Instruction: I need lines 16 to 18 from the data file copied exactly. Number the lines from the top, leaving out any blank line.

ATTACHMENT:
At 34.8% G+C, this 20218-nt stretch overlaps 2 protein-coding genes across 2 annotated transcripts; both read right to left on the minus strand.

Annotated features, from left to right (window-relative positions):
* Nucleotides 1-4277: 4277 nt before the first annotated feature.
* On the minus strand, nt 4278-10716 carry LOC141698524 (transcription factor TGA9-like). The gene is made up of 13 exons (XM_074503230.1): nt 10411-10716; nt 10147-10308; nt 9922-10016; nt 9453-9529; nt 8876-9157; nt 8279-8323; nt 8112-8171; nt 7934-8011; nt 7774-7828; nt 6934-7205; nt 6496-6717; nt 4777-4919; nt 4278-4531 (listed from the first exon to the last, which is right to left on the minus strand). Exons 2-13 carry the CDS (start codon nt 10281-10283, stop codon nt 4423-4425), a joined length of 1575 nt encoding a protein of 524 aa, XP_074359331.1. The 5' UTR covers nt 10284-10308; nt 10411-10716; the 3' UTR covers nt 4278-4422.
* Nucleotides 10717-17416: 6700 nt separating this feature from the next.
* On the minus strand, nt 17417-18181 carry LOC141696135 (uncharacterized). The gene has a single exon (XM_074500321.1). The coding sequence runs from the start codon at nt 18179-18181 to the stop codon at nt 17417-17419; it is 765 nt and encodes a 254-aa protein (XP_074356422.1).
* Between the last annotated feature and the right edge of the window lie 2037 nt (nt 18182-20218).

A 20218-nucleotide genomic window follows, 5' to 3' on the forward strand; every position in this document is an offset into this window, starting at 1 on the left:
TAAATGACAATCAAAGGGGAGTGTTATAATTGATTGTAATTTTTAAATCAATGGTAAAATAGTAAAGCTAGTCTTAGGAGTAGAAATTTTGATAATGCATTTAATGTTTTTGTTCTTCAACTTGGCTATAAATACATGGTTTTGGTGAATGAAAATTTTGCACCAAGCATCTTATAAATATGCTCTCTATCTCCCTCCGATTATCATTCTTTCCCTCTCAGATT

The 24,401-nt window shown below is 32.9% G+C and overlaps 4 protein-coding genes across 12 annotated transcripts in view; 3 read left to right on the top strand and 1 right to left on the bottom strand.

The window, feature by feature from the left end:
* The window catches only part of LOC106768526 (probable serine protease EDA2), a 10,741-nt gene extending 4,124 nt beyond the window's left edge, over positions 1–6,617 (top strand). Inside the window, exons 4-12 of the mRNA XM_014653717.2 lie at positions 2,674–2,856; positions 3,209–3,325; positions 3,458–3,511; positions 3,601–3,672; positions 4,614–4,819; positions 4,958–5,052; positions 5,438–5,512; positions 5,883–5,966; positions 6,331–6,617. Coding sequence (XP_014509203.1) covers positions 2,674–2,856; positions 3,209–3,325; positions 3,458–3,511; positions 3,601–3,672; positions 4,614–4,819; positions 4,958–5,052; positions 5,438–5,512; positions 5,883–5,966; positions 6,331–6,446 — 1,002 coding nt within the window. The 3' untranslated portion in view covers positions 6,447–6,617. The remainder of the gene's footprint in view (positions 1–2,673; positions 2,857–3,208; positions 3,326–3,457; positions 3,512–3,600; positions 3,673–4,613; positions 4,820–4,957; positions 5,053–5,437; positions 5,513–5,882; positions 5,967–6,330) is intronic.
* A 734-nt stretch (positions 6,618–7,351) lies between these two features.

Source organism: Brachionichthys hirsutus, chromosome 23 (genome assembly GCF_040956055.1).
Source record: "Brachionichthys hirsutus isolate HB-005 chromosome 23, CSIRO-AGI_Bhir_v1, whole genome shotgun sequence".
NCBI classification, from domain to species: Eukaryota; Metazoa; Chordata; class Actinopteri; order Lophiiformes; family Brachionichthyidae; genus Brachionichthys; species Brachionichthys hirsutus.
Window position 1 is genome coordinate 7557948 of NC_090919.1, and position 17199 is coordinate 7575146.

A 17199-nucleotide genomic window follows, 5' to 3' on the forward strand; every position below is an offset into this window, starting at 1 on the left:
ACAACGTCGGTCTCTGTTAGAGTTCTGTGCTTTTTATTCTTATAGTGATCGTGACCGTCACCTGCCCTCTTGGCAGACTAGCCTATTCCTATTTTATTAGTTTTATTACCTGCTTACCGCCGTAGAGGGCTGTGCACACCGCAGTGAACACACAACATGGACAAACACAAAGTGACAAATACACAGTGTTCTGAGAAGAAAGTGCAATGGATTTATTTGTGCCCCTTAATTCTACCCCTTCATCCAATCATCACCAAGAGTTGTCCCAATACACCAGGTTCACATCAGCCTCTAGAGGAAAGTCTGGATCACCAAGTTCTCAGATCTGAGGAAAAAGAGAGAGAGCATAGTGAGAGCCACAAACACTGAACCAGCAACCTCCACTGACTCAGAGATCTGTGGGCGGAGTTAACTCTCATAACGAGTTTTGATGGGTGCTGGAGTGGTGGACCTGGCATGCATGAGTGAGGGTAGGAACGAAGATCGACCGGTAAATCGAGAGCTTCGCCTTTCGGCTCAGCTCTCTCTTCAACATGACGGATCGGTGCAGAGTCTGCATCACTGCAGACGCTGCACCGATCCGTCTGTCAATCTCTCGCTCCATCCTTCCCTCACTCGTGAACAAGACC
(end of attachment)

NCBI classification, from domain to species: Eukaryota; Metazoa; Chordata; class Actinopteri; order Lophiiformes; family Brachionichthyidae; genus Brachionichthys; species Brachionichthys hirsutus.
Window position 1 is genome coordinate 7557948 of NC_090919.1, and position 17199 is coordinate 7575146.

A 17199-nucleotide genomic window follows, 5' to 3' on the forward strand; every position below is an offset into this window, starting at 1 on the left: